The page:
My Management Checklist: Questions to Ask Yourself Everyday | cooperative intelligence | Scoop.it
Whether in the office or on the road, I’m often asked about leadership and my personal set of management principles. With that in mind, I thought I would share a checklist that I’ve presented to HP
Ellen Naylor's insight:

Interesting that Meg Whitman's 1st point of 5 is to know the competition better than they know themselves. 

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From Competitive Intelligence to Sales Enablement: Free Webinar

From Competitive Intelligence to Sales Enablement: Free Webinar | cooperative intelligence | Scoop.it
Join us (Ellen Naylor, Business Intelligence Source; Mitch Emerson, Compelligence; Dean Davison, Forrester Research) for a free 45 minute webinar, "From Competitive Intelligence Collection to Sales...
Ellen Naylor's insight:

Please join us at Noon Eastern US on April 22 for this webinar to improve your sale force effectiveness.

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Competitive Intelligence Jobs | LinkedIn

Competitive Intelligence Jobs | LinkedIn | cooperative intelligence | Scoop.it
Apply to 9,892 Competitive Intelligence jobs on LinkedIn. Sign up today, leverage your professional network, and get hired. New Competitive Intelligence jobs added daily.
Ellen Naylor's insight:

Want to track competitive intelligence jobs on Linked In. Check out this link. 

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Are You The One Executive Out Of Ten Who Isn't Clueless?

Are You The One Executive Out Of Ten Who Isn't Clueless? | cooperative intelligence | Scoop.it
If you ask executives whether they study the available data before making an important decision or just shoot from the hip, it's likely that just about every one will say they take the data-driven approach. A study reveals the fascinating truth: decision-makers do indeed look at the data, but only [...]
Ellen Naylor's insight:

It's interesting that most executives don't just rely on their gut, but if data doesn't support their gut, they look for supporting data or rejigger the analysis. Intuition is so important, yet we all have blinders and data helps remove them. 

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When an Inability to Make Decisions Is Actually Fear of Conflict

When an Inability to Make Decisions Is Actually Fear of Conflict | cooperative intelligence | Scoop.it

When a company’s planning and decision-making process involves a lot of meetings, discussions, committees, PowerPoint decks, emails, and announcements, but very few hard-and-fast agreements, I call that “decision spin”. Decisions bounce around the company, from group to group, up and down the hierarchy and across the matrix, their details and consequences changing as different stakeholders weigh in.  Often, the underlying problem isn’t an inability to make decisions – it’s a tendency to avoid conflict..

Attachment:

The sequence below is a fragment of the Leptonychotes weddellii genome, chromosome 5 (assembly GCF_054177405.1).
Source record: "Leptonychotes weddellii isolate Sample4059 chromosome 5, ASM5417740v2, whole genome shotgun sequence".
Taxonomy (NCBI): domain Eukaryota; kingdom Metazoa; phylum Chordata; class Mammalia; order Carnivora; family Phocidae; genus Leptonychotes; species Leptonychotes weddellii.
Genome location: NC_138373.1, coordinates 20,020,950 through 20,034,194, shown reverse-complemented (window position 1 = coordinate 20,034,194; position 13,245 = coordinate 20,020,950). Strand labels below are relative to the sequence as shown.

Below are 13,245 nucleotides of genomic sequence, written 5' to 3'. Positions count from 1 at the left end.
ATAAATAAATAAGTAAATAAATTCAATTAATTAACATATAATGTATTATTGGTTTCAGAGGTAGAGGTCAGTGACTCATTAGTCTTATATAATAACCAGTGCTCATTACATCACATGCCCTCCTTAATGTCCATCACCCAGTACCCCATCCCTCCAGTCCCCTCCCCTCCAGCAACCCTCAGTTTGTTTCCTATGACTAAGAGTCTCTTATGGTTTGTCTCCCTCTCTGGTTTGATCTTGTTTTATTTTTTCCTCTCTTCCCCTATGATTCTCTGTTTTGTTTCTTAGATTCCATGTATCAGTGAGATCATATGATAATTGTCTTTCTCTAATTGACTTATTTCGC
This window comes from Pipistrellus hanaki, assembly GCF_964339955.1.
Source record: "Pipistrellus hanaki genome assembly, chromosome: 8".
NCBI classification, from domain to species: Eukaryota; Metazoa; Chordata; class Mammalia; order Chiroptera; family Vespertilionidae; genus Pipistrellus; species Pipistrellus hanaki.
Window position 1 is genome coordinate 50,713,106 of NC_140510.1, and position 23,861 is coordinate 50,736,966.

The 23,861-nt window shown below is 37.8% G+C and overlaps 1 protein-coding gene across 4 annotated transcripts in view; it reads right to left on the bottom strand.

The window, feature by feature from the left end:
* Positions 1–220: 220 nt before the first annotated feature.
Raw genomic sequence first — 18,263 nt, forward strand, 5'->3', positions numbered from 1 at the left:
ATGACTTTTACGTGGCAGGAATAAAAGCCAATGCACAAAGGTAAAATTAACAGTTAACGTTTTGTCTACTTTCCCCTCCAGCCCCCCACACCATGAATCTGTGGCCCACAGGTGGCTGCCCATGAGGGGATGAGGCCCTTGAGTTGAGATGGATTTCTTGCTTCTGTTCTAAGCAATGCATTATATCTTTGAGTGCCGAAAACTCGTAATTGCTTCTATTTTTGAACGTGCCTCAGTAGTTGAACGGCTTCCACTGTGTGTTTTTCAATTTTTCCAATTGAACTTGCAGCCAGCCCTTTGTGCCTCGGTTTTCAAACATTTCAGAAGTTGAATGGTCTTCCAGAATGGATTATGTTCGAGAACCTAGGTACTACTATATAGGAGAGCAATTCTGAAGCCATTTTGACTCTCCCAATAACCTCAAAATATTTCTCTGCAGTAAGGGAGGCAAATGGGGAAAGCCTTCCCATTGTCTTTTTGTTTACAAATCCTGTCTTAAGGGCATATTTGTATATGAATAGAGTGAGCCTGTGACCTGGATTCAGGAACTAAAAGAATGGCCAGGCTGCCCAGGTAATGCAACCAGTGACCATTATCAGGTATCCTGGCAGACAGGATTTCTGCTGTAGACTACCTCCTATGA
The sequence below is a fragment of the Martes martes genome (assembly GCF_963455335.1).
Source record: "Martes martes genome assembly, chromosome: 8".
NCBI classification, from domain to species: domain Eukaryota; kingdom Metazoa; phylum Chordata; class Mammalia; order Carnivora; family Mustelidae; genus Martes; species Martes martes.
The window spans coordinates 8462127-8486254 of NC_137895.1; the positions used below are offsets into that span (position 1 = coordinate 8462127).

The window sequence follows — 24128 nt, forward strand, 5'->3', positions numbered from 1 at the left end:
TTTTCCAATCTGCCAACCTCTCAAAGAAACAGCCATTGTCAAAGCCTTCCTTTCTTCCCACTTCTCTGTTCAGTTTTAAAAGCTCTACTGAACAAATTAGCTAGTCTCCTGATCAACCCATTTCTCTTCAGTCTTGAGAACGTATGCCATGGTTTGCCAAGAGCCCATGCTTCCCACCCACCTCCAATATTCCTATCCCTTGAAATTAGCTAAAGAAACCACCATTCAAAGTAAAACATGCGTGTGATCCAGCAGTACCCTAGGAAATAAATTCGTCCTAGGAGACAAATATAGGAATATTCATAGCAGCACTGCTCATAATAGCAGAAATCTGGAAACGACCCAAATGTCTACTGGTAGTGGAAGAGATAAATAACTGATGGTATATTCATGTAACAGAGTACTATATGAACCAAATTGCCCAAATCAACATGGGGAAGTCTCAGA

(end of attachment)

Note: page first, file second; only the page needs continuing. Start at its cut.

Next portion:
Via Bonnie Hohhof
Ellen Naylor's insight:

Decision spin is a competitive disadvantage, which managers are guilty of who don't want to deal with conflict. So decisions are made that affect employees more equally. Think about layoffs where every division has its quota, even though some of them are producing and growing while others aren't. This is bad management and a cop out...puts your company behind competitively. What has been your experience with this?

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SCIP Rocky Mountain Presents: The Three Different Aspects of Elicitation Chapter Meeting Rocky Mountain/Denver, Colorado | SCIP Events

SCIP Rocky Mountain Presents: The Three Different Aspects of Elicitation Chapter Meeting Rocky Mountain/Denver, Colorado | SCIP Events | cooperative intelligence | Scoop.it
SCIP Event Summary: SCIP Rocky Mountain Presents: The Three Different Aspects of Elicitation Chapter Meeting Rocky Mountain/Denver, Colorado
Ellen Naylor's insight:

Elicitation presentation for competitive intelligence, sales and marketing in Denver metro. 5/30 11:30 - 12:30. No fee to attend.

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Business law: Firms working to bulk up intelligence analysis functions

Business law: Firms working to bulk up intelligence analysis functions | cooperative intelligence | Scoop.it
Law firms are creating formalized competitive intelligence positions and departments. And that has meant finding the rare person, or in most cases a group of people, who have the skills to gather, synthesize and analyze data with the ability to present in a way that distills the information and provides insights or suggested action plans. “The most important thing from my perspective is to make our work actionable,” Mark Messing, Duane Morris chief marketing officer, said. “Before, there was a tendency by people, many who were ex-librarians, to be faithful compilers of telephone books.” In an era where information is available by the terabyte, the real skill is in understanding what is important, what that information means and what to do with it. “The deliverable here isn’t volume, it is
Ellen Naylor's insight:

This is a great article about the different ways that competitive intelligence is being used in law firms that could apply to other industries. I like how at Fox Rothschild in the last year the firm’s clients hired the CI team to compile their industry reports. Reminds me when I did CI in a telco, a competing telco bought one of our outdated reports just to get better at organizing reports for their sales force. 

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Never Forget Someone's Name Again With This Memory Trick